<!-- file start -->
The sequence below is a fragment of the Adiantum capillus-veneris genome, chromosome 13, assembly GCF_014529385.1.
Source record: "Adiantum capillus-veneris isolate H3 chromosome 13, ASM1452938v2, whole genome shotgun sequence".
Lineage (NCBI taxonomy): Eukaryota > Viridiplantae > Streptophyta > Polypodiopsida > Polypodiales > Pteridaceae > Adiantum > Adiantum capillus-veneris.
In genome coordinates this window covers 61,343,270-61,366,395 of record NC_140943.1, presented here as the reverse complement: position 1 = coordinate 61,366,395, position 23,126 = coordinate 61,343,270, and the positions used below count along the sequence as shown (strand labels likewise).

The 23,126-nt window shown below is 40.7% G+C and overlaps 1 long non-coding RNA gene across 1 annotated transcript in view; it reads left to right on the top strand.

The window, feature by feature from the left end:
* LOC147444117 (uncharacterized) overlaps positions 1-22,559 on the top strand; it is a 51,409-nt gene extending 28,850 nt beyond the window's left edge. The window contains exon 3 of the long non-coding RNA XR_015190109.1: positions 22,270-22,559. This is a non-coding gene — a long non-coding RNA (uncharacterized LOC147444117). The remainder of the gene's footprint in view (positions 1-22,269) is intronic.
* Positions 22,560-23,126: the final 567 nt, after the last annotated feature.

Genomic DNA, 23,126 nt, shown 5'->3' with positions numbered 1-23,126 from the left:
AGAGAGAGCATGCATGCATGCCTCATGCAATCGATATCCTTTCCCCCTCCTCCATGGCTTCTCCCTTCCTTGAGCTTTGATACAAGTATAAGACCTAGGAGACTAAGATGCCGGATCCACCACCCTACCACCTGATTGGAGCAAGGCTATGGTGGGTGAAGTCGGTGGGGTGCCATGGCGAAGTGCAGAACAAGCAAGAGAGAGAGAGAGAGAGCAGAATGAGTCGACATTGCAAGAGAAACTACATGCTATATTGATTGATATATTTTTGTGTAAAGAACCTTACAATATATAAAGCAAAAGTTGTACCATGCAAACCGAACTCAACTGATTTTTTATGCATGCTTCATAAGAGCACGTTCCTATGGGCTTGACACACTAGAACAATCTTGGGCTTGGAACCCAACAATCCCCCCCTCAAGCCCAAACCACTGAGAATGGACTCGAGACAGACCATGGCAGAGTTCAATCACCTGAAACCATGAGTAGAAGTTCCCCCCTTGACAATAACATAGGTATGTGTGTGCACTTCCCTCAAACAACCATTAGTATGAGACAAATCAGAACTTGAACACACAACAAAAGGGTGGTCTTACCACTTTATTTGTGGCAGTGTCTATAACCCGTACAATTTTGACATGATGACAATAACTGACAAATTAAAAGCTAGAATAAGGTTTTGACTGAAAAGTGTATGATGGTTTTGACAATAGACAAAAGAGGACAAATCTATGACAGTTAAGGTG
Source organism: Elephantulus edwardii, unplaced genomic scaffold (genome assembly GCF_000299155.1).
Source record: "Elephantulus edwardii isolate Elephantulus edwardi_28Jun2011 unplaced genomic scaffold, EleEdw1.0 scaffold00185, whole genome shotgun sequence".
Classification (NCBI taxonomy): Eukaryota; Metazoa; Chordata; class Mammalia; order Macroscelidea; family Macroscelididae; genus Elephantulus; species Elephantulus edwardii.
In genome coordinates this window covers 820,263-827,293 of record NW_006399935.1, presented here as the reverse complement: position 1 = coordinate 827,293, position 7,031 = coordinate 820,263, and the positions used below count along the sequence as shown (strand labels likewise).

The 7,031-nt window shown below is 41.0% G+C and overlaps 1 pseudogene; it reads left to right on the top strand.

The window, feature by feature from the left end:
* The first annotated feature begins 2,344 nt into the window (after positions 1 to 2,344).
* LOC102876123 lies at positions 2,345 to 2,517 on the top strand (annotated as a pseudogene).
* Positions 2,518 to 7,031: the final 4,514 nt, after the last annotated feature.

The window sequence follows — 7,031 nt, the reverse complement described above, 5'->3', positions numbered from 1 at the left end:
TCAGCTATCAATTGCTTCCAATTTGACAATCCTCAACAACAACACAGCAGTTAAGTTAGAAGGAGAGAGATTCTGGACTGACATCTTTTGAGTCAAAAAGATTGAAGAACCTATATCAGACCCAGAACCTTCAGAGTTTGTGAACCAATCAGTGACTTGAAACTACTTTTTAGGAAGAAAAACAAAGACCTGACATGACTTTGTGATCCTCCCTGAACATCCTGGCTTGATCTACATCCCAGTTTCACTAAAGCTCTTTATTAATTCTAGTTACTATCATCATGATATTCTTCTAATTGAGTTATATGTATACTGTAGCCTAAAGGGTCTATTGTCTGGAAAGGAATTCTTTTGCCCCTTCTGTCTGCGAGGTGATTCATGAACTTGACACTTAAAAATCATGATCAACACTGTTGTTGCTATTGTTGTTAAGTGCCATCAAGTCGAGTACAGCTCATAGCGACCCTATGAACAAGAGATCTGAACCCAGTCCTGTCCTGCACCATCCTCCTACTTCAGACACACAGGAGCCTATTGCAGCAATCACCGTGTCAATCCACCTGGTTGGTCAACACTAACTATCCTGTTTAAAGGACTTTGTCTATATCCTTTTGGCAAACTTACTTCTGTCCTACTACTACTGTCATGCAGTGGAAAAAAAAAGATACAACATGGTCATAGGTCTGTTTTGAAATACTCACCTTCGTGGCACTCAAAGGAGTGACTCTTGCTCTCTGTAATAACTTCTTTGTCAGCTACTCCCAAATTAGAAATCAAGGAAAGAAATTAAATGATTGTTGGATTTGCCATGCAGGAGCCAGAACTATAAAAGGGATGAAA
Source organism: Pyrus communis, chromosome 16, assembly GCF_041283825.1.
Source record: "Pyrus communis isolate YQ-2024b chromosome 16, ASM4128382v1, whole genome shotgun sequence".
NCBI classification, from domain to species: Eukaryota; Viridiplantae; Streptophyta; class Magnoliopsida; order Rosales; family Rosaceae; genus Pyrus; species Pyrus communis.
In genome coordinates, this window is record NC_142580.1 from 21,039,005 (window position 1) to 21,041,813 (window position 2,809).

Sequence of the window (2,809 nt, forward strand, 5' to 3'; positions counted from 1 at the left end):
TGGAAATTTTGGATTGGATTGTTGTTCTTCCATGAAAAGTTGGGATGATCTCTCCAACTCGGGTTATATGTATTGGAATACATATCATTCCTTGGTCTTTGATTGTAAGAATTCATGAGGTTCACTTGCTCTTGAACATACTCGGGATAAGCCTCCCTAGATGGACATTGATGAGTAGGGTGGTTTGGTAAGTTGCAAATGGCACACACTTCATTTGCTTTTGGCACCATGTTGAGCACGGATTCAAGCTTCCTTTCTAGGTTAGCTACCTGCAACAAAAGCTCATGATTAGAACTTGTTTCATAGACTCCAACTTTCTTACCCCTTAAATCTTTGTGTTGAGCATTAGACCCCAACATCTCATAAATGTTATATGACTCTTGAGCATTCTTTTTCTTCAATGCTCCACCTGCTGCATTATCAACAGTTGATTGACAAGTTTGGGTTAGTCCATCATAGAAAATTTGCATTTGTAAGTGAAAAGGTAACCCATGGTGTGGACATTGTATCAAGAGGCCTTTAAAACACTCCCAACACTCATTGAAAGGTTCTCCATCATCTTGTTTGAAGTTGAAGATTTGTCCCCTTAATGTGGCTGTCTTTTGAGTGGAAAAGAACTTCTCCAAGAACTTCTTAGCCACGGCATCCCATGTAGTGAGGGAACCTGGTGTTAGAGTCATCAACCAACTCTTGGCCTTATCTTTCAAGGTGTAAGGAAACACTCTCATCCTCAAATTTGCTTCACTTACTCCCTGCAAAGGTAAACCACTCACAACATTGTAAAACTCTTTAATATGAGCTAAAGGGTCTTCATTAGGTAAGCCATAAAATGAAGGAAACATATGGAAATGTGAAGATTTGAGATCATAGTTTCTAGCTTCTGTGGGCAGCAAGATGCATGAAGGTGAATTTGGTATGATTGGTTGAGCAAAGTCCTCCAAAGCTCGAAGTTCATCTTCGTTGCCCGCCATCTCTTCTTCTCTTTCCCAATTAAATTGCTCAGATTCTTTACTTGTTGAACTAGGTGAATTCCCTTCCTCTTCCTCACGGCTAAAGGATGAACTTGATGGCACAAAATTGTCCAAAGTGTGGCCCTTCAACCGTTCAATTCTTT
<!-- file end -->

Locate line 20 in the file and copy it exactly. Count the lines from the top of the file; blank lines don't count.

The window sequence follows — 7,031 nt, the reverse complement described above, 5'->3', positions numbered from 1 at the left end: